EU slams $1.3 billion fine on Meta for transferring user data to the United States
The European Union has fined Meta, the parent company of Facebook, a record $1.3 billion on Monday and ordered it to stop sending user data across the Atlantic.
The $1.3 billion privacy penalties imposed by Ireland’s Data Protection Commission surpass Amazon’s 746 million euro fine for data protection crimes in 2021.
However, Meta vowed to appeal and seek court orders to immediately put the verdict on hold, arguing that the court’s decision was unjustified and set a dangerous precedent for other companies transferring data between the EU and the U.S.
“This decision is flawed, unjustified and sets a dangerous precedent for the countless other companies transferring data between the EU and U.S.,” a joint statement by Nick Clegg, Meta’s president of global and affairs, and Chief Legal Officer Jennifer Newstead read.
The company had earlier warned that it might cut off services for its users in countries across Europe.
The verdict is a new development in a court dispute that started in 2013 after Austrian lawyer and privacy activist Max Schrems complained about how Facebook handled his data in the wake of Edward Snowden’s revelations about American digital eavesdropping.
The EU’s top court invalidated the Privacy Shield, an agreement governing data transfers between the EU and the U.S., in 2020 because it didn’t go far enough to shield citizens from electronic snooping by the U.S. government.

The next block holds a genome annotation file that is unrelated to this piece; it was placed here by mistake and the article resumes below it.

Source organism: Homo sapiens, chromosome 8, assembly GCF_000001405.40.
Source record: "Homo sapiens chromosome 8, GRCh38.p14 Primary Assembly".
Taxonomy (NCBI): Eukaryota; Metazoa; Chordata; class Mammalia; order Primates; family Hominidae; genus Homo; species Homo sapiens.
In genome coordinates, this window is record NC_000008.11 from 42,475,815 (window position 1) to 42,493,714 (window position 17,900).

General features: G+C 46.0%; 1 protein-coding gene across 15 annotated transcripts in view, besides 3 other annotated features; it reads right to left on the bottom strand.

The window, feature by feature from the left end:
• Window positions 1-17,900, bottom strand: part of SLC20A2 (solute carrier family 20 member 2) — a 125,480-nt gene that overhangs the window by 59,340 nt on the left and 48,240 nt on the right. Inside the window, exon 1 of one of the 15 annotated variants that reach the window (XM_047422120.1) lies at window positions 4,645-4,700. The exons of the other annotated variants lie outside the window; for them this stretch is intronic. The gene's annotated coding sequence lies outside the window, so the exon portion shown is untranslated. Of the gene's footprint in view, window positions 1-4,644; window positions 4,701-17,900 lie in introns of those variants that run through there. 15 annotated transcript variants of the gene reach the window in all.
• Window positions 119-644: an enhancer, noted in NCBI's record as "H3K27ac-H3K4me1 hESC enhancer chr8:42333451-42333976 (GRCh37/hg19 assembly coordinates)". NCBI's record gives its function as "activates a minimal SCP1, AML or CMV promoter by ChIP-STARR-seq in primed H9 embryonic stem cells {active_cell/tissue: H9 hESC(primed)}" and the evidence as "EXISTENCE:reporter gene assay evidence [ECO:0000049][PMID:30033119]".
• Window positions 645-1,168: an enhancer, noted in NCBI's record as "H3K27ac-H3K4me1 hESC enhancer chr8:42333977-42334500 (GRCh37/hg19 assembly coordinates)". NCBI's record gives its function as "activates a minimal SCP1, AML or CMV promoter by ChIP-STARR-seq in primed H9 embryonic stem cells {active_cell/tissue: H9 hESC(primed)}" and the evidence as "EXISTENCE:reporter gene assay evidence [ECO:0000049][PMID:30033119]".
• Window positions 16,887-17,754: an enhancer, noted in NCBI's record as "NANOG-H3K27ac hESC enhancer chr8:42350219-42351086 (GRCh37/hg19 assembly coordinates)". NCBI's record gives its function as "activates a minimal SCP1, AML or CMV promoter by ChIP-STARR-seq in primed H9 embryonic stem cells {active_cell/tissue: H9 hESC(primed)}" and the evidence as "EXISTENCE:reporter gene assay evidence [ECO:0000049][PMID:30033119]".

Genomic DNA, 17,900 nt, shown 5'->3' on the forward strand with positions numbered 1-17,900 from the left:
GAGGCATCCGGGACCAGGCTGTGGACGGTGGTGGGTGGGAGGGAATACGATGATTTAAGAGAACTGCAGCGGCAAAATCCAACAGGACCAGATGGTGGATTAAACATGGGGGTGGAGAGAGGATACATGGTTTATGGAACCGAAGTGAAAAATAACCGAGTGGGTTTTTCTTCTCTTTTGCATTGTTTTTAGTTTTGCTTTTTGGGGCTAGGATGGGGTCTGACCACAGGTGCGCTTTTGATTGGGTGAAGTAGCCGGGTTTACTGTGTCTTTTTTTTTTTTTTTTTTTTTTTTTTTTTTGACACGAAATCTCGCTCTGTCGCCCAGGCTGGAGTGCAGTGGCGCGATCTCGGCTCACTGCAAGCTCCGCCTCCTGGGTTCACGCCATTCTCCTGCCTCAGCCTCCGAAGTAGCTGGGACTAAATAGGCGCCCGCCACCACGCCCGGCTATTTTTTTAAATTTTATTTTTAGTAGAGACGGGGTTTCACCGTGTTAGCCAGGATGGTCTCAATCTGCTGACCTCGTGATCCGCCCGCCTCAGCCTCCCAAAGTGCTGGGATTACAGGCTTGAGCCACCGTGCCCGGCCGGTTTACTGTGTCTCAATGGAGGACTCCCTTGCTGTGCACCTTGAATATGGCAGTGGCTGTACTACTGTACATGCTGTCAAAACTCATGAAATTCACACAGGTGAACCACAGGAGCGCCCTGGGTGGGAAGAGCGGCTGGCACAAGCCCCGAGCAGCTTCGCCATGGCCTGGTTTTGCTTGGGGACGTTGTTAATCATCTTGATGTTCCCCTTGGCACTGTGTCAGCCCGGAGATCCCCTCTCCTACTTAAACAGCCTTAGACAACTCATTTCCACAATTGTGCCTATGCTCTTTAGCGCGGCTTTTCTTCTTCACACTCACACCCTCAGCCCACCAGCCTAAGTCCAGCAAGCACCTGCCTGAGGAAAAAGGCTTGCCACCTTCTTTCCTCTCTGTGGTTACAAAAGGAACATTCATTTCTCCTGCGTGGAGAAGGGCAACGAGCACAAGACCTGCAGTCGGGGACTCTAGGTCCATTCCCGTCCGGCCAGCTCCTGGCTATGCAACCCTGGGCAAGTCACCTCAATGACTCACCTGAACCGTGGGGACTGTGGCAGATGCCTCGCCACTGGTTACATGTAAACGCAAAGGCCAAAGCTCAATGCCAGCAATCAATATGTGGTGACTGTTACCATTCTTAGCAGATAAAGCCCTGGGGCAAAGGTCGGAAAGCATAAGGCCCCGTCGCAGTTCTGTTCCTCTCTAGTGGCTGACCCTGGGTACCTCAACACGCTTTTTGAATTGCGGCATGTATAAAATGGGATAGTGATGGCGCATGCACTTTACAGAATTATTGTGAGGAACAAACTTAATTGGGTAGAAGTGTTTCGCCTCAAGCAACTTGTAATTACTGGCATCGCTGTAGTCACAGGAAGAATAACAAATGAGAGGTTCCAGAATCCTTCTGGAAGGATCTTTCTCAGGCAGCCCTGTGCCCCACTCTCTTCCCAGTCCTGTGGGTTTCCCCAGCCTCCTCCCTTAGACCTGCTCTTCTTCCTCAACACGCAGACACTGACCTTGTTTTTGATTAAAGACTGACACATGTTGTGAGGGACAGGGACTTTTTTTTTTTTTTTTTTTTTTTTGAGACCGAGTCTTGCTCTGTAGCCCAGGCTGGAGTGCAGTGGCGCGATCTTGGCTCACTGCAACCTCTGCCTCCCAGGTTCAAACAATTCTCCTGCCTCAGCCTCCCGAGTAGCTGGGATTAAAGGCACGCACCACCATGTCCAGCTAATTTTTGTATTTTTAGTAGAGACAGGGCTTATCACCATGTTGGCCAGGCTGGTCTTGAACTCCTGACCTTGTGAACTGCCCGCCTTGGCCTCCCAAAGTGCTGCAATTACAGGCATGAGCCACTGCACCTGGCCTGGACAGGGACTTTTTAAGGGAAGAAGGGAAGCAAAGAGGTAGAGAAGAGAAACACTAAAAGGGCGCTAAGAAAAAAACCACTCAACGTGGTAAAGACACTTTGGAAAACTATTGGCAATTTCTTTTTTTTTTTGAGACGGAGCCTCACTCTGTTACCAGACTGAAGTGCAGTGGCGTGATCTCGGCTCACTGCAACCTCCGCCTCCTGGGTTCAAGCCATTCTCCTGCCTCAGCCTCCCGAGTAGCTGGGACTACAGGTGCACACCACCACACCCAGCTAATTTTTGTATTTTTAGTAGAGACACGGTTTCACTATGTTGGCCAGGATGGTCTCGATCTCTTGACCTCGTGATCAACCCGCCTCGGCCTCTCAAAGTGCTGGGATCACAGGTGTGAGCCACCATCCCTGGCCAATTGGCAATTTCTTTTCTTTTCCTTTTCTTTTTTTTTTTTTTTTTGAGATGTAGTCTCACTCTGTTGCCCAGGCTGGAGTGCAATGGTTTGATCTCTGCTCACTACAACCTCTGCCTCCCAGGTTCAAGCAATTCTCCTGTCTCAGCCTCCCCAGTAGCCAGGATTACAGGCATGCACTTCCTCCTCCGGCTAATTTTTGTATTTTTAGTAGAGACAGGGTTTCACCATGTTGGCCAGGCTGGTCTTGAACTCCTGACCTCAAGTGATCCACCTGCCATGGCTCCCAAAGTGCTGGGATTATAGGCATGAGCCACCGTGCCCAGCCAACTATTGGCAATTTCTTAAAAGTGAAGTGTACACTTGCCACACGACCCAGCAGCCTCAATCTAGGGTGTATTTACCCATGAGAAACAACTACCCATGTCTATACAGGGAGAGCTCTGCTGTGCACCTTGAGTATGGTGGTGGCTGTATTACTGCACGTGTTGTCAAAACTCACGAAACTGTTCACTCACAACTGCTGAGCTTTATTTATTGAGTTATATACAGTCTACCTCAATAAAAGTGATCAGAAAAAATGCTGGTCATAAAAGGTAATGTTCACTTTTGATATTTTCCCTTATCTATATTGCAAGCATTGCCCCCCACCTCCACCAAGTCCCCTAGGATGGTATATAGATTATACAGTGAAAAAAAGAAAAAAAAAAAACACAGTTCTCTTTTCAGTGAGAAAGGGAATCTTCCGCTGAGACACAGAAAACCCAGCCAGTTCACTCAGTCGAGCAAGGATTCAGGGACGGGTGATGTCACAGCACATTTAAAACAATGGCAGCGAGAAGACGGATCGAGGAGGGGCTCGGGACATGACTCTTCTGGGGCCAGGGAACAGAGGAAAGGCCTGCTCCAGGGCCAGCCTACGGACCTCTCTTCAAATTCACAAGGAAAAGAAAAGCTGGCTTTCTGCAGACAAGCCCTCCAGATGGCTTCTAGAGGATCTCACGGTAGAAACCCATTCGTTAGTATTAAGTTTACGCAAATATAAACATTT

Without a legal basis for data transfers, Meta warned in its most recent earnings report that it would be compelled to discontinue providing its services in Europe.
If the social media corporation is compelled to stop sending user data over the Atlantic, it may have to undergo an expensive and complicated overhaul of its operations. According to its website, Meta operates a fleet of 21 data centers, but only 17 of them are located in the United States.
Pressure over their data practices is mounting on other social media giants. TikTok has undertaken a $1.5 billion endeavour to store user data from American users on Oracle servers in an effort to allay Western concerns about the short video-sharing app’s possible cybersecurity threats.
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